2 September 2016
Finance and investment wrap - September 2016
By Clive Hale, Director
For some time now I, and many other commentators, have been questioning the wisdom of zero or negative interest rates and quantitative easing. Markets are arguably broken and trying to divine an investment strategy is more akin to going through the card at Newmarket.
Faced with low or minus rates, savers are not spending; they are saving more! Plus those in search of income are being forced into areas which, from a risk perspective, they wouldn’t normally touch: high yield bonds, emerging market debt, equities and property.
Keeping on top of the markets remains as important as ever. We take a look at the key events you need to know about, region by region, in September.
Markets in brief:
Our PM has told her civil servants that Brexit must be delivered, but we’re yet to see any sign of action. Triggering Article 50 would do it, but Theresa May’s reluctance in this matter suggests there is another strategy in play.
In the UK, Carney has said that he won’t go as far negative rates, but with the 30-year gilt yielding circa 1% he’s pretty much there already.
Meanwhile, Bank of England governor Mark Carney has cut rates despite any indications that the economy needed a flu jab. He has said he won’t contemplate negative rates and bond markets around the world seem to have taken that message on board, with government bond prices here and around the world, notably Japan, ticking upwards again.
In the US, consumer sentiment is up, most likely on the back of rising house prices. This, despite the fact that year-on-year house sales are falling again. In the US you can find a statistic to prove, or disprove, almost anything!
The serious electioneering is about to start, but don’t expect the debate to be ‘serious’. Rather like the Brexit episode over here, expect Project Fear to be used by both sides, but mostly by the main stream media at the behest of the various vested interests.
If the US Federal Reserve raise rates at their next meeting it will be the first time in their history they will have done so this close to an election. Barney Frank, a staunch supporter of Clinton and one of the co-sponsors of the Dodd/Frank Wall Street Reform and Consumer Protection Act has already told Yellen that it would be a mistake to risk destabilising markets and perhaps the broader economy a few weeks before election day. He is obviously only too aware that falling stock markets are a reliable indicator of change of party allegiance at the White House.
The EU has not yet fully woken up to the fact that Brexit is more of a problem for them than for the UK, and they are in no mood to see Article 50 invoked either.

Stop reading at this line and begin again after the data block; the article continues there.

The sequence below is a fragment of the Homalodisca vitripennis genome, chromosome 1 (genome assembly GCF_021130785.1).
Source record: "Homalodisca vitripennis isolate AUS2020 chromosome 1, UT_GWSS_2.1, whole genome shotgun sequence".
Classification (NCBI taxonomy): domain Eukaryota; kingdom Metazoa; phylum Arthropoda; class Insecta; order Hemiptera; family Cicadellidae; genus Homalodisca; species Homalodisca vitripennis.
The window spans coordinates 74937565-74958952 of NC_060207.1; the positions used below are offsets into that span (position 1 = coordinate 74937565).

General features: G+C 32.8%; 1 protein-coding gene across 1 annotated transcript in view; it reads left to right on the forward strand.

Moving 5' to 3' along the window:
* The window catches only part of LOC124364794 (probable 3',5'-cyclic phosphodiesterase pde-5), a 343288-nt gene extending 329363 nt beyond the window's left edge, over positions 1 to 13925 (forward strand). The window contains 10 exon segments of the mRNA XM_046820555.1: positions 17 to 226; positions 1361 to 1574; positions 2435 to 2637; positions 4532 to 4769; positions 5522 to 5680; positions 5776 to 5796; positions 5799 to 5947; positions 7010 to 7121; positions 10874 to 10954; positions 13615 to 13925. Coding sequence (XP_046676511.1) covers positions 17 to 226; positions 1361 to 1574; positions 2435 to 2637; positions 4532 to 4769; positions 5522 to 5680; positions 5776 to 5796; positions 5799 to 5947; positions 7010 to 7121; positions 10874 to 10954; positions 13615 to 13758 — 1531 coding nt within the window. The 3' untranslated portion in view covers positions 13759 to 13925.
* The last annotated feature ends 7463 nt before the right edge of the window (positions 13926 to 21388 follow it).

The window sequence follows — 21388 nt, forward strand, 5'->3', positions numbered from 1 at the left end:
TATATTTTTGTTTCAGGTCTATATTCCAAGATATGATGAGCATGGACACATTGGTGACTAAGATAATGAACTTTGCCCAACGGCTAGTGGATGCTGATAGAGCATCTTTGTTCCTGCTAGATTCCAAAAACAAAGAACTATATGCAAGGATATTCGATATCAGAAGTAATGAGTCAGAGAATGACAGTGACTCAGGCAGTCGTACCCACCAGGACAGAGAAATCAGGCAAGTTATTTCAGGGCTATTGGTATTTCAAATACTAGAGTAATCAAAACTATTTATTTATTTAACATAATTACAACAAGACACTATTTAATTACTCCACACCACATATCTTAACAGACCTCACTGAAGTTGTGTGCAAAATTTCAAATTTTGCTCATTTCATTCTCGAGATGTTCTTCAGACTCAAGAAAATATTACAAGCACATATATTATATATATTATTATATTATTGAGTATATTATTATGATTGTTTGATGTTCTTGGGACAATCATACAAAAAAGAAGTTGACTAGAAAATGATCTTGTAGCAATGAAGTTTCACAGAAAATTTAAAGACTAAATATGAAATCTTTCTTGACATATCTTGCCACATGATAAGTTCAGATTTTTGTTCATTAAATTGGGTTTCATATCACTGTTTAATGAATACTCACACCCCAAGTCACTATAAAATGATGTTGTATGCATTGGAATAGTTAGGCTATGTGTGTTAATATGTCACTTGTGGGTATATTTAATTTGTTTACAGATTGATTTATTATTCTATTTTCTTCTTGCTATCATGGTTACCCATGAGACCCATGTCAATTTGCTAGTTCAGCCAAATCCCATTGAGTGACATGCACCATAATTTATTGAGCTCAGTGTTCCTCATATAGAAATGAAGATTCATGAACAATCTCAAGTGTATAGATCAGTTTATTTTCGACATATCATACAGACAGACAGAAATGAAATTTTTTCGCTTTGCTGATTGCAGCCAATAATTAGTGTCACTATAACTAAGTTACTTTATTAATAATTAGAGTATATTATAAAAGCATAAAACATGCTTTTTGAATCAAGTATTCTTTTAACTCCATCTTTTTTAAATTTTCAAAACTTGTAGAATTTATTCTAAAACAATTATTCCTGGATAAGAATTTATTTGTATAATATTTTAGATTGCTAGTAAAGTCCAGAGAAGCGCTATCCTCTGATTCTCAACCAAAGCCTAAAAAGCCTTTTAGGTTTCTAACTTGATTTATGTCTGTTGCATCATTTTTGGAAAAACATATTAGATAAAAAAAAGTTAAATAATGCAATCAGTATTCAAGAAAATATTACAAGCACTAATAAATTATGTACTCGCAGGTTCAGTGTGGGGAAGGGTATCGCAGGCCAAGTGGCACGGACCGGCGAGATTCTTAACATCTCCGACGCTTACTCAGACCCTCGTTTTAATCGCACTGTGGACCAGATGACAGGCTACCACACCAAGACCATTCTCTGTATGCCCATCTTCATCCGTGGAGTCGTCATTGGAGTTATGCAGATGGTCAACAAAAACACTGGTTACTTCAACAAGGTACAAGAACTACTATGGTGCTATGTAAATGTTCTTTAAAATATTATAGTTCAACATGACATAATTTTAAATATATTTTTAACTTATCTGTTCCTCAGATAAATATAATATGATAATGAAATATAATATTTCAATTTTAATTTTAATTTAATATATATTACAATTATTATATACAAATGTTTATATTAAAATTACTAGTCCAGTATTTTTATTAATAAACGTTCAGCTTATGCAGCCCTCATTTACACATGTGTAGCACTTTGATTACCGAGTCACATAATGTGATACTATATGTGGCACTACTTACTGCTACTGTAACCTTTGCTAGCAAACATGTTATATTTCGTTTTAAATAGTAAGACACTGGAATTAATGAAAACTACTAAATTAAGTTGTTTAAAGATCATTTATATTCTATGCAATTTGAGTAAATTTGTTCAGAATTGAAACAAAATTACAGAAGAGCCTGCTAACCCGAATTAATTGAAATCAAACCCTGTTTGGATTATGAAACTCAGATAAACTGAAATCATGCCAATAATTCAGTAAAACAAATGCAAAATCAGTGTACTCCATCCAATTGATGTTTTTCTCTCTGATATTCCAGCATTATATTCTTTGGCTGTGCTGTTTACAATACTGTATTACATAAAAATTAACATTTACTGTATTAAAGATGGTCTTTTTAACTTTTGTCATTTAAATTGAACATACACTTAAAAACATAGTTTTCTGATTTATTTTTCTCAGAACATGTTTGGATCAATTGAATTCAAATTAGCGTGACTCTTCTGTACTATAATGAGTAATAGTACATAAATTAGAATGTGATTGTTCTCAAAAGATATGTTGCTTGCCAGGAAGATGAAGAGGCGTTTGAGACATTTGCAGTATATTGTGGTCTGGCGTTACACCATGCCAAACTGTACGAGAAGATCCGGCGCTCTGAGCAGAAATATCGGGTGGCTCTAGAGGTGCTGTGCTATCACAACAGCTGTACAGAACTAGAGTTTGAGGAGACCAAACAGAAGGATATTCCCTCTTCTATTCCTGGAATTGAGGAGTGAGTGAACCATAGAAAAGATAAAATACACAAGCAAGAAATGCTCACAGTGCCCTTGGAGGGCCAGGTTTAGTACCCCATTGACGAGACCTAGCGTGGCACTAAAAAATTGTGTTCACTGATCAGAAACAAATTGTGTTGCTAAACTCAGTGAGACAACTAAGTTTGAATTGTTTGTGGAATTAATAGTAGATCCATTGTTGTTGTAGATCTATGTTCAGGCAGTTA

We are a significant trading partner and the already fragile European economies would suffer further if we were to source more of our imports elsewhere.
Despite all the European Central Bank’s attempts, inflation remains stubbornly low and, as of now, heading lower.
With the odds on a September rate rise in the US improving, the US dollar has strengthened and as a corollary the yen has weakened, which is just what the policy wonks in Japan have been striving towards. The Nikkei is back testing the 17,000 level again.
Prime minister Shinzo Abe is still struggling to get the third arrow out of his quiver and the cynics are saying that he has in fact shot the first arrow (massive quantitative easing) three times! Unless the yen continues to weaken from here the outlook for the equity market has weakened considerably although on a relative valuation basis parts of the market are seriously cheap.
Asia Pacific and emerging markets
China’s slowdown is still a concern as is the ongoing devaluation that is exporting deflation to the rest of the world. The Chinese market is still being propped up by the government, but other Asian and emerging markets have generally done a lot better; India has been especially strong.
Another market that has been surprisingly resilient has been Brazil, which in local currency terms is up 50% since January. Dilma Rouseff has now been impeached for election rigging, and while the new president, Michael Temer has his work cut out for him, the Brazilian economy is showing signs of improving.
Commodities and gold
The oil price continues to struggle to get back above $50 on any consistent basis and, despite pumping for all they’re worth, the Saudis are finding their economy under considerable pressure. Non-oil GDP is now falling on a year-on-year basis.
Their cost of production is sub-$20. In the North Sea oil doesn’t make a penny under $52 a barrel; a message there for the Scottish National Party perhaps…
The precious metals have had a stupendous run since January, despite being the most hated asset class back then. We are now seeing a consolidation phase and prices may retrench below $1,300 for gold and $18 for silver. They are still one of the best insurance policies against central bank-induced currency debasement.
The yield on the 10-year JGB (Japanese government bond) is still negative, but we have a seen an upward surge over the last month following the BoJ’s tacit admission that maybe, just maybe, quantitative easing doesn’t work. The implication being that the JGB buying program will cease. They own more than 50% of the market anyway so it would have had to have stopped at some stage!
Other markets around the world have followed suit, but in a much more tentative fashion.
The key bell weather to watch is the 30-year US treasury bond. A move back above 3.2% would herald a change in a very long running trend.
Where to next?
Past performance is not a reliable guide to future returns. You may not get back the amount originally invested, and tax rules can change over time. Clive's views are his own and do not constitute financial advice.
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